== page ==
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Spinal Tumors

Spinal Tumor Symptoms and Causes

The Spine Center at North Shore-LIJ Health System’s Cushing Neuroscience Institute works closely with the medical and radiation oncologists and social workers at the North Shore-LIJ Cancer Institute to provide the highest quality of care for the diagnosis, treatment and support of people with spinal tumors.

The expert team of neurosurgeons, orthopedic surgeons, physiatrists, nurses and therapists at The Spine Center provides comprehensive spine evaluations, individualized treatment plans and innovative technologies. Spinal treatments may include surgery, pain management, physical therapy and injections.

The three most commonly used treatments are surgery, radiation and chemotherapy.

Spinal Tumors: An Overview

Tumors that originate in the spine (primary tumors) are rare. They can be either benign (non-cancerous) or malignant (cancerous) and are caused by out-of-control growth among cells that reside in the spinal column or neural tissues. Some spinal tumors are the result of cancer that has spread from other parts of the body (secondary or metastatic tumors). Secondary spinal tumors are, by nature, malignant as they have arisen from cancerous tumors elsewhere in the body.

What Are the Types of Spinal Tumors?

The common types of benign and malignant spinal tumors are:

Benign Spinal Tumors

  • Osteochondroma is a slow growing tumor of the cartilage that usually affects adolescents. An uncommon tumor, osteochondromas are usually found in the posterior (rear) spine.
  • Osteoid Osteoma is a small bone tumor (less than 2 cm). It usually affects adolescents, causes night pain and may result in spinal deformity.
  • Osteoblastoma affects children and adolescents. These tumors can be large, aggressive and painful, sometimes causing spinal deformity and paralysis.
  • Aneurysmal Bone Cysts (ABCs) typically cause pain and swelling and usually affect children and adolescents. These tumors can be large and quite vascular.
  • Giant Cell Tumor is known to affect children, adolescents and young adults. These tumors can be found at the cervical, thoracic or lumbar segments of the spine, but are more common in the sacrum.
  • Hemangioma occurs most often in the thoracic spine. These tumors affect adults and are known to be progressive vascular masses that can cause vertebral collapse and paraparesis (slight paralysis).

Malignant Spinal Tumors

  • Plasmacytoma presents in middle aged and older adults. These tumors are common in the pedicle and vertebral body and may cause paraparesis (slight paralysis).
  • Ewing's Sarcoma is an aggressive tumor affecting adolescents and young adults. In some cases, it may metastasize.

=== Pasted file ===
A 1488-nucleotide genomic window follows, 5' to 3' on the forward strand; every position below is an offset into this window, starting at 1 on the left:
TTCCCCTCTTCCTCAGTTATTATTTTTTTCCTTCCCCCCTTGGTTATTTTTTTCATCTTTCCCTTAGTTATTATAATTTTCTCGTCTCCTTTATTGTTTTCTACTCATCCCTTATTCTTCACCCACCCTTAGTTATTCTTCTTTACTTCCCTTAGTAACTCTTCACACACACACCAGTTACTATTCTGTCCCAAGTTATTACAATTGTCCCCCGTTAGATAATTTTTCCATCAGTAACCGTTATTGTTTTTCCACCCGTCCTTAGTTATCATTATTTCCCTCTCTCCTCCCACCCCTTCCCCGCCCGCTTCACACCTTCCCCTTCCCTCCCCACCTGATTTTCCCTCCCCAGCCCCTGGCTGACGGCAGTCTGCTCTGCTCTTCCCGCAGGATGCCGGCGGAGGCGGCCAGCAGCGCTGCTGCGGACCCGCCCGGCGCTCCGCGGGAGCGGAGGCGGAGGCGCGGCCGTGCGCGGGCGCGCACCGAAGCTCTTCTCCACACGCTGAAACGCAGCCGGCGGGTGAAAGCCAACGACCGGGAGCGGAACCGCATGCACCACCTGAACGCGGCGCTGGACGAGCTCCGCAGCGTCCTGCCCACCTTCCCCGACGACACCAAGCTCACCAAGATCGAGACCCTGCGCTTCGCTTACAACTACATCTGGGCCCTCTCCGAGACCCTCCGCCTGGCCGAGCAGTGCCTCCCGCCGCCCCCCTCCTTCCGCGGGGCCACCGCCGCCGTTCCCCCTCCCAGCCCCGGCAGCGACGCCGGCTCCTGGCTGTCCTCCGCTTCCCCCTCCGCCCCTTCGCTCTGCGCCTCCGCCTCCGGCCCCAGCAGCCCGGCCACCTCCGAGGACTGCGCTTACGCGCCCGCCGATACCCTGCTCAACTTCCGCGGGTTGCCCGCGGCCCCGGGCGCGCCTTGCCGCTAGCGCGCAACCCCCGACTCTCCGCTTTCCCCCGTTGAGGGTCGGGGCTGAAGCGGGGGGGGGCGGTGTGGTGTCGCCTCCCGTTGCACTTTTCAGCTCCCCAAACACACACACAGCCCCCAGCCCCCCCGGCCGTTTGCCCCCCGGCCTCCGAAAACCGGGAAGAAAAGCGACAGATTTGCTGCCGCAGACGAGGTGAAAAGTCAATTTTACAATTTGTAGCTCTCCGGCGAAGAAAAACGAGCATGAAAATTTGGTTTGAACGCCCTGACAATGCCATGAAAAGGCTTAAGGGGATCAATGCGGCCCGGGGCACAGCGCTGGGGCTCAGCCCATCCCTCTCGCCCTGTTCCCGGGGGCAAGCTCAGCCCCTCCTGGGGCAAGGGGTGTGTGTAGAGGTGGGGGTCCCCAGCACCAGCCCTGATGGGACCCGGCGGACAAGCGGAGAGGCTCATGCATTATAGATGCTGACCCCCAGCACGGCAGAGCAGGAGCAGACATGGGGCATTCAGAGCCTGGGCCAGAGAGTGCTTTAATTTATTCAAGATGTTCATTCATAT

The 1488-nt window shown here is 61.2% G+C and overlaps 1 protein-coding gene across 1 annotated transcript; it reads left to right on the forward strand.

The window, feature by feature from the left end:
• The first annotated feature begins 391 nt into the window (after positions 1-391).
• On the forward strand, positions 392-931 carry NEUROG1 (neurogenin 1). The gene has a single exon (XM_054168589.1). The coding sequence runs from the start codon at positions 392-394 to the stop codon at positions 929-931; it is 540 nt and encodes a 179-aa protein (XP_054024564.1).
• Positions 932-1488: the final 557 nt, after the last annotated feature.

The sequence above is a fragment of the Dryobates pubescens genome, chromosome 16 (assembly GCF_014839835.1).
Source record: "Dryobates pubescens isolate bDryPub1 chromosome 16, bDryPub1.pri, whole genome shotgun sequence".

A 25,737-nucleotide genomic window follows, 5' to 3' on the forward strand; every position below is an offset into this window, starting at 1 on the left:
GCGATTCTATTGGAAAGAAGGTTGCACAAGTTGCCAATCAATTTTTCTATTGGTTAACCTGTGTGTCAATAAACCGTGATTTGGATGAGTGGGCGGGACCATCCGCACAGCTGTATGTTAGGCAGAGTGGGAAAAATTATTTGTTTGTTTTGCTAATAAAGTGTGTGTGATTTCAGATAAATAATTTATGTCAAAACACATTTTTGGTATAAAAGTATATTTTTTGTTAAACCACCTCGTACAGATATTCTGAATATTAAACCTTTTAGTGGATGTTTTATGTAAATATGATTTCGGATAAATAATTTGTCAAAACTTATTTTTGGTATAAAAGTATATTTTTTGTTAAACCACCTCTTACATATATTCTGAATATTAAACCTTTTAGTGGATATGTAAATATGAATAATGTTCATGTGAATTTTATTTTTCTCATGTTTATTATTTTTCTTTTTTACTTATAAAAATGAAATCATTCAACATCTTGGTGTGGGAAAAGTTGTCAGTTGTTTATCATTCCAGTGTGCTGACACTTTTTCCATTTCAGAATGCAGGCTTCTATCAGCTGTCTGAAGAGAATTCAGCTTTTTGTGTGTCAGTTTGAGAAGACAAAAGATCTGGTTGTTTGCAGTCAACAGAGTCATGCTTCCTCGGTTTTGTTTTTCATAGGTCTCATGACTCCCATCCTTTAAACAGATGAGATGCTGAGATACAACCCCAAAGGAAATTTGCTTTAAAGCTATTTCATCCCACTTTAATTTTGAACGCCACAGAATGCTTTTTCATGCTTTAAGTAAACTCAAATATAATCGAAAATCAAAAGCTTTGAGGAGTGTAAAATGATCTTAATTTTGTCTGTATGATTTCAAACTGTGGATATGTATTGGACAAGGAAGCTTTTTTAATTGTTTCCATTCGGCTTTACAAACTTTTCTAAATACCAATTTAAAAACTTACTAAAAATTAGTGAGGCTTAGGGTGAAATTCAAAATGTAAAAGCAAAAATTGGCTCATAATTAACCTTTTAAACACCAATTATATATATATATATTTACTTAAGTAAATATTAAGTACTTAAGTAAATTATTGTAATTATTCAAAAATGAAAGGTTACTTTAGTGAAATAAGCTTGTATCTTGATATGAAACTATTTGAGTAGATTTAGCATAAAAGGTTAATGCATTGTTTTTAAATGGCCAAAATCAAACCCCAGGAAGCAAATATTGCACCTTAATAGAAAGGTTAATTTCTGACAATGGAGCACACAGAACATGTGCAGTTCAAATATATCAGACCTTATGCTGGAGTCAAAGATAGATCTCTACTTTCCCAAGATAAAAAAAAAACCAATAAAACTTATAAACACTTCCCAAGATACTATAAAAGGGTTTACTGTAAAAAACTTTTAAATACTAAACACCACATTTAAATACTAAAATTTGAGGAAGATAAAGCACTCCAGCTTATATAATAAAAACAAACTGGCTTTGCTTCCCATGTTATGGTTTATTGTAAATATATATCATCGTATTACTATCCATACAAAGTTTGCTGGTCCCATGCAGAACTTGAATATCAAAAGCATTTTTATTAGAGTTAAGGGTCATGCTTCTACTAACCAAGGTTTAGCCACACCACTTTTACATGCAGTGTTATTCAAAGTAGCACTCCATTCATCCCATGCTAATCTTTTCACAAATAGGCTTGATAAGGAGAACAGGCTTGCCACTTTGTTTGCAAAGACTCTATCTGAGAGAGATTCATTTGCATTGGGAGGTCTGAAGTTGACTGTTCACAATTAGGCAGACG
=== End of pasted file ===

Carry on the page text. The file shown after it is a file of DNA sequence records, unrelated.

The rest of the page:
• Lymphoma may present in one or more vertebral bodies in middle aged or older adults. Sometimes the lymphatic system is involved.
  • Chondrosarcoma is a tumor affecting spinal cartilage in middle-aged adults. It grows slowly but can be dangerous. Usually, aggressive medical intervention is required.
  • Osteosarcoma is bone cancer found in adolescents and middle-aged adults. These tumors may metastasize and require aggressive medical therapy.
  • Chordoma is usually seen in adults. Although chordoma can affect other parts of the spine, it involves the sacrum 50 percent of the time. These tumors often require aggressive medical therapy.

Spinal tumors are also classified by the part of the spine where they are located. From the neck down to the point where the spinal column joins with the pelvis, these classifications are

  • Cervical
  • Thoracic
  • Lumbar
  • Sacrum

What Are Spinal Tumor Symptoms?

Back pain is the primary symptom of a spinal tumor. Other symptoms include:

  • Sciatica
  • Numbness
  • Paraparesis (slight paralysis)
  • Spinal deformity (e.g. scoliosis, kyphosis)
  • Fever

Please note that neck or back pain does not always indicate tumor presence. However, early medical intervention is always warranted, if spine pain does not resolve or if other neurologic symptoms are experienced.

What Are the Causes of Spinal Tumors?

Causes of primary spinal tumors are largely unknown. However, some causes may be:

  • Neurofibromatosis
  • Exposure to radiation or cancer-causing chemicals

Secondary spinal tumors are the result of the spread of cancer from elsewhere in the body.

Spinal Tumors Clinical Trials

The North Shore-LIJ Cancer Institute offers a full array of clinical trials. The result of this research not only impacts survival, but also enhances the quality of life. For more information about clinical trials for Spinal Tumors, visit Cancer Clinical Trials.

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